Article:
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Datapresentation - Chapter 15 Data Presentation The way...

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Chapter 15. Data Presentation The way data are presented can have a big influence on your interpretation. Lots of ways to show something There are usually countless ways of presenting the same data. You are already familiar with the difference between raw numbers, tables, and graphs. Microsoft Excel gives you many choices of graph (chart) types, and if you have ever attempted to make a graph in Excel, you can probably appreciate the immense variety of ways there are to show something (what kind of chart, what colors to use, how wide to make lines and bars, where to put the text, ...), and how easy it is to make it more complicated than you want. Data presentation is not just about making something pretty. Choice of one presentation format over another can influence how people respond to or evaluate the data. You will encounter examples of this many times in your lives (and no doubt already have), as the method of data presentation is often a deliberate attempt to influence you. Furthermore, how you interpret the data could make a difference to you. People who were around in the 1960s may remember a Peace Corps commercial with a glass that was half full of milk. The ad pointed out that you could interpret the glass as ‘half full’ or ‘half empty.’ A current but disturbing example of this same issue is seen in the CDC (Center for Disease Control) web page on condom efficacy against sexually transmitted disease. In the past, the web page emphasized that proper condom use had been shown to greatly reduce the transmission of HIV. Now, perhaps under pressure from an Executive Administration that wants to discourage promiscuity, the web page emphasizes that HIV transmission can occur even when condoms are properly used. Both views are correct – condoms have been shown to drastically cut HIV transmission, but some transmissions have occurred among ‘consistent’ condom users. The scale of numbers used to illustrate a point can have a big effect on perception, as in the figure below. All three figures show the same invented data about the number of attendants at a rally for candidate A (1500) and for candidate B (1000). The most legitimate representation is in the top figure. The bottom figure appears to inflate the excess for candidate 2 by starting the vertical axis at 500 instead of 0. The middle figure appears to deflate the excess by using a log scale.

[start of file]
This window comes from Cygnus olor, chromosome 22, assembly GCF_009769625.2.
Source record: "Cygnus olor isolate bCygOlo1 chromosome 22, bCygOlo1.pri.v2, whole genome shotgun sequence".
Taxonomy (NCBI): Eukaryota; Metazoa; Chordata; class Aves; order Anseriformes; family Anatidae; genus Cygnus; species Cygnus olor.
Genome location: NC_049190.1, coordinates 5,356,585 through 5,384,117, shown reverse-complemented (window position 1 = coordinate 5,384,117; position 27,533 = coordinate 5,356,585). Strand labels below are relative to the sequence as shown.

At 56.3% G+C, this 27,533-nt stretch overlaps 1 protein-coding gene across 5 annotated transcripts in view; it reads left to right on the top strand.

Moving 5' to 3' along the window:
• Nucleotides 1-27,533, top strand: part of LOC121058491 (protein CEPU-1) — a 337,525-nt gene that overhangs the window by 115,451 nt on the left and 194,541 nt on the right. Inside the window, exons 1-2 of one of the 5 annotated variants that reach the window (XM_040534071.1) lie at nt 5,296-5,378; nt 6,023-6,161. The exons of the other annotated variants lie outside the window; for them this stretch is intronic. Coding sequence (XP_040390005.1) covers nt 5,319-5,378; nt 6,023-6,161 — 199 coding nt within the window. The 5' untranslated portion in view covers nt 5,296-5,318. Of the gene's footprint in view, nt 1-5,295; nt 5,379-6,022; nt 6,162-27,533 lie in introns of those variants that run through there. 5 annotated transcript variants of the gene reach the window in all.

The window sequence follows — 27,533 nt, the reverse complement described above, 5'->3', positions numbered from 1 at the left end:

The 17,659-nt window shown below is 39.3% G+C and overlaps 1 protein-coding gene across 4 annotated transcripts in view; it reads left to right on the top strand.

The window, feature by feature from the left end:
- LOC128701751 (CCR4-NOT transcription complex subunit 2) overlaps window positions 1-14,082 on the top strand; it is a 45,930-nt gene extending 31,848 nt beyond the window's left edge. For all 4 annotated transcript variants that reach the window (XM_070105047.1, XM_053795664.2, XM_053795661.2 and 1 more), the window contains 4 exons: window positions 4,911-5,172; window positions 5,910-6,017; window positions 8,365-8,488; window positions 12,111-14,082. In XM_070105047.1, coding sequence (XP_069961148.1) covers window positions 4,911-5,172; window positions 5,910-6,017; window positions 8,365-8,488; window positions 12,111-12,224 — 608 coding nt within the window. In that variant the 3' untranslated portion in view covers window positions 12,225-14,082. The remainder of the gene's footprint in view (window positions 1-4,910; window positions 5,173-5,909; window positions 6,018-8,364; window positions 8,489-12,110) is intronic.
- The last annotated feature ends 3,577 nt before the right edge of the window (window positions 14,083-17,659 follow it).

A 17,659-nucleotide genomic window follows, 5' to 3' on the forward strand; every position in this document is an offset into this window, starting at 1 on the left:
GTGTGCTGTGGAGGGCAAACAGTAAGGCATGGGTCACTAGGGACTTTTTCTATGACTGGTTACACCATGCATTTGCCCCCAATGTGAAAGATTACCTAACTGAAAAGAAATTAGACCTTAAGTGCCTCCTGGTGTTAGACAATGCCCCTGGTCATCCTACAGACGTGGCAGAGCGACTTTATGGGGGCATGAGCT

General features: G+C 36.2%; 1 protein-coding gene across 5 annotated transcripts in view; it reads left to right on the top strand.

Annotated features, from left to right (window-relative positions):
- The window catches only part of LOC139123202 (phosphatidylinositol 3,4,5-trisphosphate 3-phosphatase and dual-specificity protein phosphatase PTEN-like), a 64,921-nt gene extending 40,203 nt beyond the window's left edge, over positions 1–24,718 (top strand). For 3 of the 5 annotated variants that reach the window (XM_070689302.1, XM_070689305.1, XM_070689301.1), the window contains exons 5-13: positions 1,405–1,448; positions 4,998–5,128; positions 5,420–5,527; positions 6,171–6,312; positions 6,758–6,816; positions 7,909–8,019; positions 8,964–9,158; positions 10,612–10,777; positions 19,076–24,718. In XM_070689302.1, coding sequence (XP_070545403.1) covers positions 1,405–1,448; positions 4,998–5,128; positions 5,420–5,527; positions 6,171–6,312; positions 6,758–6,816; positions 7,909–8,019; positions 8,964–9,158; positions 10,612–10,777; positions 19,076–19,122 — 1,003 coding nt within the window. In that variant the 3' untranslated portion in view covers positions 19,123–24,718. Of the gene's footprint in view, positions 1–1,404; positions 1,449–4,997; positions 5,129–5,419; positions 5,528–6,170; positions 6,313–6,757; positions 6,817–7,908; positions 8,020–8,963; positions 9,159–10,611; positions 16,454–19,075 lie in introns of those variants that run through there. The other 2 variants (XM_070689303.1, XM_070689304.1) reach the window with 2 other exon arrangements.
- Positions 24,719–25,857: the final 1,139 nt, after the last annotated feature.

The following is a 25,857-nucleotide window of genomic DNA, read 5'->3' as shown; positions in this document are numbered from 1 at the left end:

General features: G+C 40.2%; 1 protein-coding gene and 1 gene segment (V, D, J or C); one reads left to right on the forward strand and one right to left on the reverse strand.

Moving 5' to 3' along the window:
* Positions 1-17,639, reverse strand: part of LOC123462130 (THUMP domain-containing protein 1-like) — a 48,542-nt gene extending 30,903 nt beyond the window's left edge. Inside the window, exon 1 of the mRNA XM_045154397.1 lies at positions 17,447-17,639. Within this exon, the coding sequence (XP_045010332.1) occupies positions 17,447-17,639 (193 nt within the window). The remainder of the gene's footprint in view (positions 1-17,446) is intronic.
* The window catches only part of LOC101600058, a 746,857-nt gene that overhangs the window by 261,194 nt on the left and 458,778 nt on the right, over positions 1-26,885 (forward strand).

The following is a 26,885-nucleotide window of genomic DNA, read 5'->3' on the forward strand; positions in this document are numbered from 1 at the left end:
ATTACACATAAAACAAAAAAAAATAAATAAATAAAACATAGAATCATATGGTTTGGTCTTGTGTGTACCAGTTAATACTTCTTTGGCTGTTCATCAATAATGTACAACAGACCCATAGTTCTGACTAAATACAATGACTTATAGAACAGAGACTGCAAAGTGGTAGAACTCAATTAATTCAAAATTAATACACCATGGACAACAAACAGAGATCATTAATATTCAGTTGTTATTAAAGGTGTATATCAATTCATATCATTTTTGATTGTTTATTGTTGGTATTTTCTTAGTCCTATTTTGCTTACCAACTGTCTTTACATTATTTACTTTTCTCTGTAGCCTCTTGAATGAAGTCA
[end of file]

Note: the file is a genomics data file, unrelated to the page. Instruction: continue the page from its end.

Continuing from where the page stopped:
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How to market a new drug or medical procedure: relative versus absolute benefits The marketing of new drugs and medical procedures (mammography , certain cancer treatments) has reached unprecedented levels.
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